Objectives To assess the feasibility of a novel diagnostic algorithm targeting patients with risk factors for chronic liver disease in a community setting.
Design Prospective cross-sectional study.
Setting Two primary care practices (adult patient population 10 479) in Nottingham, UK.
Participants Adult patients (aged 18 years or over) fulfilling one or more selected risk factors for developing chronic liver disease: (1) hazardous alcohol use, (2) type 2 diabetes or (3) persistently elevated alanine aminotransferase (ALT) liver function enzyme with negative serology.
Interventions A serial biomarker algorithm, using a simple blood-based marker (aspartate aminotransferase:ALT ratio for hazardous alcohol users, BARD score for other risk groups) and subsequently liver stiffness measurement using transient elastography (TE).
Main outcome measures Diagnosis of clinically significant liver disease (defined as liver stiffness ≥8 kPa); definitive diagnosis of liver cirrhosis.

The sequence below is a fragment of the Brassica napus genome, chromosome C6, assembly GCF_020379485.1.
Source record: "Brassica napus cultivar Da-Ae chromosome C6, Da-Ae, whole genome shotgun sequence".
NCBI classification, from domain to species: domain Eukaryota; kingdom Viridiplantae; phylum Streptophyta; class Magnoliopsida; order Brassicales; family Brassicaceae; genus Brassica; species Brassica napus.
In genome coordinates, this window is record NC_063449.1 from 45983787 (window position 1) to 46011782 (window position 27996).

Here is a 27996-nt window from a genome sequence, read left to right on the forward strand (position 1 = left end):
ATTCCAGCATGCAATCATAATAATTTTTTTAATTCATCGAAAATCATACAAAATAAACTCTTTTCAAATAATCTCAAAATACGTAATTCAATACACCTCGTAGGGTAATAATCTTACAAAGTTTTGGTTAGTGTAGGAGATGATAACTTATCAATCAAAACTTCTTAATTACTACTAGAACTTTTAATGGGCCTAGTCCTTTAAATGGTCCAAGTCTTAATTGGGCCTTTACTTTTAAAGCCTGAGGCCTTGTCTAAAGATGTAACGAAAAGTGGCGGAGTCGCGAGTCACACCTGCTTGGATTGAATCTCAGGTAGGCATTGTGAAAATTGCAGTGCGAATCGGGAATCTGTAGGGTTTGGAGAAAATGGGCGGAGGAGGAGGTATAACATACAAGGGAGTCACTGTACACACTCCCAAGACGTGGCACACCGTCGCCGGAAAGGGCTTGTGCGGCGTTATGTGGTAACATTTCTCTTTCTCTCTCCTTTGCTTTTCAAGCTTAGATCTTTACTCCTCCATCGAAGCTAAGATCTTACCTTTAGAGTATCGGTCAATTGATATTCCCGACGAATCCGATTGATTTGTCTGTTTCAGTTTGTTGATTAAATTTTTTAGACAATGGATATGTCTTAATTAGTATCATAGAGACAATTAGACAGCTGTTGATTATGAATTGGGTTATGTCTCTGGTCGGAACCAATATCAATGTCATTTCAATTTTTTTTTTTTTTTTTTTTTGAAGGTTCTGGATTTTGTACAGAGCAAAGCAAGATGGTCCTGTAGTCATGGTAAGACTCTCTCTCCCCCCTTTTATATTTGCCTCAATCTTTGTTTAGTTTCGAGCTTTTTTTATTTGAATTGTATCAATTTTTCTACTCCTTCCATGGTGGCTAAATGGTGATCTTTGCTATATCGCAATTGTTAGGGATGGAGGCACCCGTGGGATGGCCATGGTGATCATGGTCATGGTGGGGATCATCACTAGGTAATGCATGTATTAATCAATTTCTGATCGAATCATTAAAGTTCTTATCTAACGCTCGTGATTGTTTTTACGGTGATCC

Results We identified 920 patients with the defined risk factors of whom 504 patients agreed to undergo investigation. A normal blood biomarker was found in 62 patients (12.3%) who required no further investigation. Subsequently, 378 patients agreed to undergo TE, of whom 98 (26.8% of valid scans) had elevated liver stiffness. Importantly, 71/98 (72.4%) patients with elevated liver stiffness had normal liver enzymes and would be missed by traditional investigation algorithms. We identified 11 new patients with definite cirrhosis, representing a 140% increase in the number of diagnosed cases in this population.
Conclusions A non-invasive liver investigation algorithm based in a community setting is feasible to implement. Targeting risk factors using a non-invasive biomarker approach identified a substantial number of patients with previously undetected cirrhosis.
Trial registration number The diagnostic algorithm utilised for this study can be found on clinicaltrials.gov (NCT02037867), and is part of a continuing longitudinal cohort study.
- GENERAL MEDICINE (see Internal Medicine)
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